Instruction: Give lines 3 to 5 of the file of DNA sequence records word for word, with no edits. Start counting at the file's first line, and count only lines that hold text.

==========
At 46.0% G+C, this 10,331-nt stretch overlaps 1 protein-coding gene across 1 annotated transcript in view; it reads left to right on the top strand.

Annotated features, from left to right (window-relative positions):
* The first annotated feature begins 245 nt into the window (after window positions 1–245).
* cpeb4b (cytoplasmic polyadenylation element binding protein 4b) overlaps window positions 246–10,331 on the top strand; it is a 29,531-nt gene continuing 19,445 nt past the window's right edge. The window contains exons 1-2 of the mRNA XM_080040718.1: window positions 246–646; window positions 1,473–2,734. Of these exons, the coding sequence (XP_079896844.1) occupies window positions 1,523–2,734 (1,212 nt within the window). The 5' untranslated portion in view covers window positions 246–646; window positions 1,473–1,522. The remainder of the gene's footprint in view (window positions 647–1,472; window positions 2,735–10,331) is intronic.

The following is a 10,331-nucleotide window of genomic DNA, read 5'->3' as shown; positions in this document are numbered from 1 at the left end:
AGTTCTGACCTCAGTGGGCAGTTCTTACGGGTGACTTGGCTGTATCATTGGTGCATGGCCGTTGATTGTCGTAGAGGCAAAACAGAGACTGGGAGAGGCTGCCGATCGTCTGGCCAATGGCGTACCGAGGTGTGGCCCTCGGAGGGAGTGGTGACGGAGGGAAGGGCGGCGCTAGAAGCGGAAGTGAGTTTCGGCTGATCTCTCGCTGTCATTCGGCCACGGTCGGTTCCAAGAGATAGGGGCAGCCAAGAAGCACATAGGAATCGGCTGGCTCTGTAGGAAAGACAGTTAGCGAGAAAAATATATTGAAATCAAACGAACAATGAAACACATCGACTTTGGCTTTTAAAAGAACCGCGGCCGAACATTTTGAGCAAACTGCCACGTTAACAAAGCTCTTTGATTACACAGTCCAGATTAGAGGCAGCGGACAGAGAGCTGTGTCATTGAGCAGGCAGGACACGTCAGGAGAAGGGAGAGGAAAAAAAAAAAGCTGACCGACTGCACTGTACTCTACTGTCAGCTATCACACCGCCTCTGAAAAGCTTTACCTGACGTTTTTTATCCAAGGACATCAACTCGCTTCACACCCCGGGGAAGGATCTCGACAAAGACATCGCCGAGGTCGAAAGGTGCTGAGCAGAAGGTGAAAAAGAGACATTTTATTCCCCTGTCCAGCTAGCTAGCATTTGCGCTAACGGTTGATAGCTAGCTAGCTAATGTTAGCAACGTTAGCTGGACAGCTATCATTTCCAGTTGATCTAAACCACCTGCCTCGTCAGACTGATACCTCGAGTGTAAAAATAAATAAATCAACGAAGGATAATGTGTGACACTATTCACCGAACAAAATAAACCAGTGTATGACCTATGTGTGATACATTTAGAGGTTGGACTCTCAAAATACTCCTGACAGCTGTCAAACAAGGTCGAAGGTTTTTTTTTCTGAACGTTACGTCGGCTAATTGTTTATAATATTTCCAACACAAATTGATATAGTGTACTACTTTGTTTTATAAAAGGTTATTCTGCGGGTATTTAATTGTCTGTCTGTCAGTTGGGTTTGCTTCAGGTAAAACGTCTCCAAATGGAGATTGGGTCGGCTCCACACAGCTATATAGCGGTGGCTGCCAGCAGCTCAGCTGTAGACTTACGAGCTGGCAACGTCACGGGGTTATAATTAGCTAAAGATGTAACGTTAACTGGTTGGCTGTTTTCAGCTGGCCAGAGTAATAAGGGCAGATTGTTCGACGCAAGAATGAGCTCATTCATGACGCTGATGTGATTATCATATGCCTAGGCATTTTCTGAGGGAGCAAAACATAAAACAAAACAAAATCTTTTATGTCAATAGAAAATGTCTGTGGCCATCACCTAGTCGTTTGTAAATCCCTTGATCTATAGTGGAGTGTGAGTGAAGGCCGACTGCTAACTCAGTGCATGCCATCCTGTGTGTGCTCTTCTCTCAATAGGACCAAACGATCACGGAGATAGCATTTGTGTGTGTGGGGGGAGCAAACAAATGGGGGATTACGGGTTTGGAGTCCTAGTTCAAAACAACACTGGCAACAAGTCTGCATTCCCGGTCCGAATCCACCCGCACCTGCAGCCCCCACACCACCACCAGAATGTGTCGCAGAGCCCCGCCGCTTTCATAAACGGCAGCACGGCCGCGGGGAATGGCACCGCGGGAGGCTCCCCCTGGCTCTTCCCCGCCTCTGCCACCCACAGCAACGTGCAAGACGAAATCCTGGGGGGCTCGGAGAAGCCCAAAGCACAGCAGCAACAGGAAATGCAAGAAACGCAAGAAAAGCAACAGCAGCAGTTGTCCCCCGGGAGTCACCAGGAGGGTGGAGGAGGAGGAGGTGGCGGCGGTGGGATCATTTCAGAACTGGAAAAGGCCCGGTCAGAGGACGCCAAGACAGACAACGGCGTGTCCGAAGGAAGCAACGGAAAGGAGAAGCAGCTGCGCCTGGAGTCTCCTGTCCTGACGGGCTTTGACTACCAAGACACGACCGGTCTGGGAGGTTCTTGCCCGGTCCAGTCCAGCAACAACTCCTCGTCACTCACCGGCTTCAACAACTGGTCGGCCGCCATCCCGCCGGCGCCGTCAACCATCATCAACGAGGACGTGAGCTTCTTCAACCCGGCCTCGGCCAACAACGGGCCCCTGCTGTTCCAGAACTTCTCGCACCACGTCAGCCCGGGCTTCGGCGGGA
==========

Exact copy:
* The first annotated feature begins 245 nt into the window (after window positions 1–245).
* cpeb4b (cytoplasmic polyadenylation element binding protein 4b) overlaps window positions 246–10,331 on the top strand; it is a 29,531-nt gene continuing 19,445 nt past the window's right edge. The window contains exons 1-2 of the mRNA XM_080040718.1: window positions 246–646; window positions 1,473–2,734. Of these exons, the coding sequence (XP_079896844.1) occupies window positions 1,523–2,734 (1,212 nt within the window). The 5' untranslated portion in view covers window positions 246–646; window positions 1,473–1,522. The remainder of the gene's footprint in view (window positions 647–1,472; window positions 2,735–10,331) is intronic.

The following is a 10,331-nucleotide window of genomic DNA, read 5'->3' as shown; positions in this document are numbered from 1 at the left end: